Think Differently by Inverting Your Questions
When you look at the benefits of certain things, don’t forget to look at the potential downsides
Whenever I wanted to take a dietary supplement, I would often search for something like, “benefits of X.”
X could be anything: From vitamin c to ashwagandha (a herb that’s been popular in recent years). I would also use that same line of thinking for other things I was interested in trying. For example, what are the benefits of…
- a vegan diet
- running every day
- waking up early
- trading stocks
This is the most common mental model when it comes to researching something. We tend to look at the positives.
But what happens when you only look at the positives? You risk overlooking the negatives, which could be very costly.
From studying the mental models and thinking methods of Warren Buffett and Charlie Munger, I learned that it’s important to invert your questions. You must force yourself to look at the negatives as well. So you can avoid them.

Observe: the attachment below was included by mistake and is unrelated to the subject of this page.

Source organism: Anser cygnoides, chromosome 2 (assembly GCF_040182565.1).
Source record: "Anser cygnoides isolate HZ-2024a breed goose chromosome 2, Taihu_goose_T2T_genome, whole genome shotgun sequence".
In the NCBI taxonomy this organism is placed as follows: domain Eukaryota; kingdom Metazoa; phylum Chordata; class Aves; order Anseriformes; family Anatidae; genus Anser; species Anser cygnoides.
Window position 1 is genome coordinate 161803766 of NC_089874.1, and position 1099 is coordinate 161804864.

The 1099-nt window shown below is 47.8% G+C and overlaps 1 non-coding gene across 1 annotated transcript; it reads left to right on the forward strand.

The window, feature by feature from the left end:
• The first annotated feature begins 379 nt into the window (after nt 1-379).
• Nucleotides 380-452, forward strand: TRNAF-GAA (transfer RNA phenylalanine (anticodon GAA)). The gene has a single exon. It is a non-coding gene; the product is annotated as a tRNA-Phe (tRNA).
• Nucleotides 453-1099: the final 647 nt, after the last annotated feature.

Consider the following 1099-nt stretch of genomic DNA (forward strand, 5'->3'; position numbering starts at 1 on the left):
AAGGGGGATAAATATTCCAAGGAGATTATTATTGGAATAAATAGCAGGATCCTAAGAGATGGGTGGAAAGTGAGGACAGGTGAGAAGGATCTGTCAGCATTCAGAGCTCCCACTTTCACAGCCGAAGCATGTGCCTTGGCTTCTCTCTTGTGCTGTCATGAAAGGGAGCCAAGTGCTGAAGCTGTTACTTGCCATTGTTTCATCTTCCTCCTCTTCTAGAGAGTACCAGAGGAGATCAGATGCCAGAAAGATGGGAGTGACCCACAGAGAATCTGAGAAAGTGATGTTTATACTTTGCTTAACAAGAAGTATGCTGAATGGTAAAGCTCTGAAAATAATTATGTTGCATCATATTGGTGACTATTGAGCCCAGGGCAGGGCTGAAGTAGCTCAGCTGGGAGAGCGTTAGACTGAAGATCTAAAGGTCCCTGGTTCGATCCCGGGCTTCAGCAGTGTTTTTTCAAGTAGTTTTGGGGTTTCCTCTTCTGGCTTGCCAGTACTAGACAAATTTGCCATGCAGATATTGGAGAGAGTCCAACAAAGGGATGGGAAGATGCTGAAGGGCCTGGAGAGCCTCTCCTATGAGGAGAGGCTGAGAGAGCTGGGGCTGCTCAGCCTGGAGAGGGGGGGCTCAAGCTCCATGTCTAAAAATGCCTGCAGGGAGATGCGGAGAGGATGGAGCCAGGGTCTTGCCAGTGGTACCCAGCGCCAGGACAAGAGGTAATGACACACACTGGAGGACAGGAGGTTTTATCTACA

Charlie Munger was inspired by the 19th-century mathematician Carl Jacobi, who famously said, “Invert, always invert.” The idea is to look at things backwardly first. Munger says:
”The mental habit of thinking backward forces objectivity — because one of the ways you think a thing through backward is to take your initial assumption and say, ‘Let’s try and disprove it.’
That is not what most people do with their initial assumptions. They try and confirm it. It’s an automatic tendency in psychology — often called ‘first-conclusion bias’.
But it’s only a tendency. You can train yourself away from the tendency to a substantial degree. You just constantly take your own assumption and try to disprove them.”